In “breaking the box,” as Wright described it, he was creating an organic architecture, true to its natural site, true to natural materials, and conforming to rules of nature rather than formal structure. Wright imagined that by building according to these higher laws, he was making something specifically American, and he saw himself as an “architect of Democracy.” In his office buildings he insisted that the free flow of space contributed to an egalitarian exchange of ideas. His communal work spaces would allow freer access to the boss.
Not surprisingly Wright isn’t known for the design of tall buildings; their height almost inevitably implies a hierarchy. While the farthest-reaching architectural advances of his day were being made in the design and construction of metal-and-glass skyscrapers, his own architectural philosophy was ideally suited to the low building. As other architects were raising the modern city toward the sky, Wright was busy creating a refuge from it.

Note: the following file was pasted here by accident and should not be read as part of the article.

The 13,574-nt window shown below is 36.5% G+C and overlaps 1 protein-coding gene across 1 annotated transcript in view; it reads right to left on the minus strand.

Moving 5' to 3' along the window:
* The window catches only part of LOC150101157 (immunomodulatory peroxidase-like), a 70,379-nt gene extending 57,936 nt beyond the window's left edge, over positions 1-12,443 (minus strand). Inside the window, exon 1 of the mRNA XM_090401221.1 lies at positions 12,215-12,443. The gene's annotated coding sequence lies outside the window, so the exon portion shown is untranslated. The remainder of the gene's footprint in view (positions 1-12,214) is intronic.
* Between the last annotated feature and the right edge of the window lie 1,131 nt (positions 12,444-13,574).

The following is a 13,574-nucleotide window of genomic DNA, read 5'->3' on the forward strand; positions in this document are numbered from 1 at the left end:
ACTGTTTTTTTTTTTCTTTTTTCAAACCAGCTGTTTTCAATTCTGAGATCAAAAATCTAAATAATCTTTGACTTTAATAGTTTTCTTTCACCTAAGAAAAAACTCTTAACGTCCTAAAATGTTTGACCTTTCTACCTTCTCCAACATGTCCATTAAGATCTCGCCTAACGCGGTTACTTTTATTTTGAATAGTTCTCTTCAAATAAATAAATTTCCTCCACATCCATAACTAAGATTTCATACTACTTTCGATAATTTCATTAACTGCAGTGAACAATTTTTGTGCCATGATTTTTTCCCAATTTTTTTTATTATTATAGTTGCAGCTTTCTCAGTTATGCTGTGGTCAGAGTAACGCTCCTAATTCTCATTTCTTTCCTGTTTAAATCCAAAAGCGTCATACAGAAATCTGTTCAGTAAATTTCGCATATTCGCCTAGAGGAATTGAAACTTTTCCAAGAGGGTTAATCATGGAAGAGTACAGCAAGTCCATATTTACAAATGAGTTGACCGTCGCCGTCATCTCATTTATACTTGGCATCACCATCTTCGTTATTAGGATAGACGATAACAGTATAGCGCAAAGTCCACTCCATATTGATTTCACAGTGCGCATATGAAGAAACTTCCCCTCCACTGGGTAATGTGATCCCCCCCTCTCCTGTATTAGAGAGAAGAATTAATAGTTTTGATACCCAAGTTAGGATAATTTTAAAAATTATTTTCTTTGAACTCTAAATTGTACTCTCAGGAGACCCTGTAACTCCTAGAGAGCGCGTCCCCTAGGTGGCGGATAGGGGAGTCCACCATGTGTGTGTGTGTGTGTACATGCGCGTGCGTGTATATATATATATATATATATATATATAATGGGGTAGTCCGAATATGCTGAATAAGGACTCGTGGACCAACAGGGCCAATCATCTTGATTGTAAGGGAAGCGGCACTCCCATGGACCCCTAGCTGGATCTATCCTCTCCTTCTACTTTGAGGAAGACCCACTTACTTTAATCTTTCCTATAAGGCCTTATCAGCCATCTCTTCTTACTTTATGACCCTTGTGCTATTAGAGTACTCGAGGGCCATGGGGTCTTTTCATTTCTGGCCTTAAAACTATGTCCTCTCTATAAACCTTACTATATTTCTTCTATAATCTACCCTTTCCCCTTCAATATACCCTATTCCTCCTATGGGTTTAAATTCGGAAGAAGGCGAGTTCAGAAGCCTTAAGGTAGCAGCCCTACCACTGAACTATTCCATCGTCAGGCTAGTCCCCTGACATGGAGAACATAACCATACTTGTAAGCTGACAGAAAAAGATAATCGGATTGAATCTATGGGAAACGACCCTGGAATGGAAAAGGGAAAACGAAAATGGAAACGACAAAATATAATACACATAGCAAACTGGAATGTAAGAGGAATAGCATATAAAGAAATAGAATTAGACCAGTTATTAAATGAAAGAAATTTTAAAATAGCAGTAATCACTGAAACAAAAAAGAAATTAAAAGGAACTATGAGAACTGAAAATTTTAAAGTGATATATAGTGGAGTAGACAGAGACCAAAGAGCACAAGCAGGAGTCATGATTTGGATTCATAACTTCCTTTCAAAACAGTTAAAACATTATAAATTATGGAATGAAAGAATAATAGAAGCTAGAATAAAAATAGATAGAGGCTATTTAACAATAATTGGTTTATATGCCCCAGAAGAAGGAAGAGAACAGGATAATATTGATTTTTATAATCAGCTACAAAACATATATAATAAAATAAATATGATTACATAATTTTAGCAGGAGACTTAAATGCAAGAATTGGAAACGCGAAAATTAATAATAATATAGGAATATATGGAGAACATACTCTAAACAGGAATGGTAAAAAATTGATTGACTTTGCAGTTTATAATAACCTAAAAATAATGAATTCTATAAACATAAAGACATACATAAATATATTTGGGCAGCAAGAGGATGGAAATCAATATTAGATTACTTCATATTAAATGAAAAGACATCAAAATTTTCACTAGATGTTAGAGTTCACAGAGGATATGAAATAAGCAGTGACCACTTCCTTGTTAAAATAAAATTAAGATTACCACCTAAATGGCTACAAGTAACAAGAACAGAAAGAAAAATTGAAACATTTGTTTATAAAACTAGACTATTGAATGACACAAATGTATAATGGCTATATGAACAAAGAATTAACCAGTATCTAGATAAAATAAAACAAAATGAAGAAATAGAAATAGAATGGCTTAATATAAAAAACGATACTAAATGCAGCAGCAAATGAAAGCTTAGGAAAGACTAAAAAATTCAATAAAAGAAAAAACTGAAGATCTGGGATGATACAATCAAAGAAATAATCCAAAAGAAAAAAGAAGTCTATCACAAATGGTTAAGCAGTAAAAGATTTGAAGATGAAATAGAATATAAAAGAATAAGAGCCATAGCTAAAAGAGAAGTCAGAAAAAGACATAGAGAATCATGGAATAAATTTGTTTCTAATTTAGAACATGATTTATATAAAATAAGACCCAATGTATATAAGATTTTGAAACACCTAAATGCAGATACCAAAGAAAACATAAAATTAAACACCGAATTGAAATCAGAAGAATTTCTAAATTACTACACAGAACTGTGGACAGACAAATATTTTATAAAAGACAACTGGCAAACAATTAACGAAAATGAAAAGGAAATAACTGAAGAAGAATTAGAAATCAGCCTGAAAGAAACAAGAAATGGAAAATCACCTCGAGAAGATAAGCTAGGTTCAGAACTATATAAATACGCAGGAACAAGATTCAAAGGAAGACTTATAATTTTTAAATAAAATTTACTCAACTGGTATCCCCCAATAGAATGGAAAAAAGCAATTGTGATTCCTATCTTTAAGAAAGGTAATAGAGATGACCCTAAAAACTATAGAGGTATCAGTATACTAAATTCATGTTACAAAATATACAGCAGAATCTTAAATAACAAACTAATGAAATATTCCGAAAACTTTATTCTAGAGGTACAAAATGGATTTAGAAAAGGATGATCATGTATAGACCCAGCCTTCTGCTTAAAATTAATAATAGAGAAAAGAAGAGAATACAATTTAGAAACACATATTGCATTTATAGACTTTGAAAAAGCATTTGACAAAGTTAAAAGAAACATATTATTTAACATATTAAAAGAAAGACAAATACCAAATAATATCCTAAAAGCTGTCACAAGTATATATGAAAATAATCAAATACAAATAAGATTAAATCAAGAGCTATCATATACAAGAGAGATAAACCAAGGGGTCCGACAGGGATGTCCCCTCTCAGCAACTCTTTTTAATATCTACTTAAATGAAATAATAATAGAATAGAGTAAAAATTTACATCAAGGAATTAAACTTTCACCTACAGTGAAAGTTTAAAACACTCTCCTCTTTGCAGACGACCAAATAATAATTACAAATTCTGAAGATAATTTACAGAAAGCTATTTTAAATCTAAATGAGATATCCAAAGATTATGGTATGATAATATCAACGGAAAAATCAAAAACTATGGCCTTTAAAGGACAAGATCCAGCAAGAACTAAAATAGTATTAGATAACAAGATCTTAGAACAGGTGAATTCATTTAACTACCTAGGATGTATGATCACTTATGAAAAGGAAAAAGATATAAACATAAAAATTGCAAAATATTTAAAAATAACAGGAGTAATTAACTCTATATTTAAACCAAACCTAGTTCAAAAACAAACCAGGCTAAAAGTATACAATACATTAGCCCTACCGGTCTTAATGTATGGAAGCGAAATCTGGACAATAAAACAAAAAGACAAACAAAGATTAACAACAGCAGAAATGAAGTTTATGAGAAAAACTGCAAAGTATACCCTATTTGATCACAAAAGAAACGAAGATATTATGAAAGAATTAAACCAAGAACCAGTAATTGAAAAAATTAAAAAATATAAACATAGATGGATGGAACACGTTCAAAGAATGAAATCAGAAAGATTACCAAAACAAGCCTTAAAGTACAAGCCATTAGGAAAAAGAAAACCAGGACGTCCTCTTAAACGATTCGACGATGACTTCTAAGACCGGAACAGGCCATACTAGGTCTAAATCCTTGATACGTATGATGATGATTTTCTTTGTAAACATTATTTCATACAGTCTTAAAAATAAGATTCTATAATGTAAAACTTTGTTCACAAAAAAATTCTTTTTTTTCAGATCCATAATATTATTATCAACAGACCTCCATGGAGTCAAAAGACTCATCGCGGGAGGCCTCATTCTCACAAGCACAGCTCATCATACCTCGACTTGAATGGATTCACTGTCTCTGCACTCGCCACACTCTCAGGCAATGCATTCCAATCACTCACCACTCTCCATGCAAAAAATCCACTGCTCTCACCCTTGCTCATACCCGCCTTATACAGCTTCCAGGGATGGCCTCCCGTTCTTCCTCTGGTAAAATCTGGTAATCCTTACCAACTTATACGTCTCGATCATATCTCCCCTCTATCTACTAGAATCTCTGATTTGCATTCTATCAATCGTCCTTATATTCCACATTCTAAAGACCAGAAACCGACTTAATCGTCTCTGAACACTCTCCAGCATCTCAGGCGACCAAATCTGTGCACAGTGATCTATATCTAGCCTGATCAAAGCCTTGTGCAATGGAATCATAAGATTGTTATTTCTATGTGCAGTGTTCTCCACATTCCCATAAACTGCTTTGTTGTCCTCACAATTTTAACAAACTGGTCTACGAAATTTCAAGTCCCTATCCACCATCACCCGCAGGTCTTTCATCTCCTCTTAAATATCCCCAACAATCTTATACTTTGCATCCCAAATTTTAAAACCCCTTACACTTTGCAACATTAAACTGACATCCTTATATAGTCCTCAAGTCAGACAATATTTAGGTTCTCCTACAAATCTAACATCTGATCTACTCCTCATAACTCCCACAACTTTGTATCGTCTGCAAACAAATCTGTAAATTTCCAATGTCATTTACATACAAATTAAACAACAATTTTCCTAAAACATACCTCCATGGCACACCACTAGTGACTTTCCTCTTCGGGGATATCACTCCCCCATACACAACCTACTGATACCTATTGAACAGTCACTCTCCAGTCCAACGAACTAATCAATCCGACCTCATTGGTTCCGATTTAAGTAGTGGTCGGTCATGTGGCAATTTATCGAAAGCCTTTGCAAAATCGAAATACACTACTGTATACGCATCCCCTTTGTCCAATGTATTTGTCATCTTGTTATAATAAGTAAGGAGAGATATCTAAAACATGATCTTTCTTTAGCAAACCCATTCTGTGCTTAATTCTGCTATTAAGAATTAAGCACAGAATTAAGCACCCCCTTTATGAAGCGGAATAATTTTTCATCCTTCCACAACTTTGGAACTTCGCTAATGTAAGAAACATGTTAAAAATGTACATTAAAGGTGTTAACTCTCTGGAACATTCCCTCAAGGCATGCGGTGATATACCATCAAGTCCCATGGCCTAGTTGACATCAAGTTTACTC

So overwhelming is his influence in architecture that the most natural comparison may be not with his contemporaries but with the nation’s first great architect, Thomas Jefferson. The Prairie Architect and the Piedmont Architect both projected a vision rooted in the soil and in a reaction to what they saw as the malign influences of the city.
In Wright’s Utopian village of Broadacre, just as in Jefferson’s Virginia, every family would have a plot of land to till. Both Wright and Jefferson imagined a basically horizontal architecture relating harmoniously to its site, and both experimented with the latest technological innovations, which they placed within buildings noted for their spatial complexity. Both believed that their architecture represented a radical break with the authority of the past, and both designed structures that combined simplicity with elaborate detail; perhaps incidentally both men faced financial difficulties as a result of their building projects.
The strongest link between Wright and Jefferson may be the way their modern admirers have recast their work. No longer is it seen as part of a questing process; now it has taken on the finality of an irrefutable answer. We have turned Wright, no less than Jefferson, into an icon, into a symbol of the American spirit, and we have given his buildings a finality he may never have intended.